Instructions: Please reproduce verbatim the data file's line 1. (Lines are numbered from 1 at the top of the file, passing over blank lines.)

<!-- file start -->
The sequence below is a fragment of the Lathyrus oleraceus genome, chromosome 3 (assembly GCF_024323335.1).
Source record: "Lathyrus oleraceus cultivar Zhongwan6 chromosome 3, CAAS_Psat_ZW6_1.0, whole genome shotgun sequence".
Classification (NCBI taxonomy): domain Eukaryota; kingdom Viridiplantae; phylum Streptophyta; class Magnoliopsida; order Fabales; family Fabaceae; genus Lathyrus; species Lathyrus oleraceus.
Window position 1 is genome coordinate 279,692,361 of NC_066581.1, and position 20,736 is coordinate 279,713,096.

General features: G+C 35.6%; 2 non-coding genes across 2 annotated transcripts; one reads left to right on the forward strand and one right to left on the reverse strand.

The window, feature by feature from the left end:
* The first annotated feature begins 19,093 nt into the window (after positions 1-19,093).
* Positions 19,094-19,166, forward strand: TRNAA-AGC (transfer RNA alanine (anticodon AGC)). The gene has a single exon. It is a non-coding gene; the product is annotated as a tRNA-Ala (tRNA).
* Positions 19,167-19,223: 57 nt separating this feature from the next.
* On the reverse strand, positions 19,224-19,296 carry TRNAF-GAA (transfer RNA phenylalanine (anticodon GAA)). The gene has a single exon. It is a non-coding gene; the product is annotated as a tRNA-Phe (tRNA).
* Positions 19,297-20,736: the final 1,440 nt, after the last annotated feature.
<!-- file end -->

The sequence below is a fragment of the Lathyrus oleraceus genome, chromosome 3 (assembly GCF_024323335.1).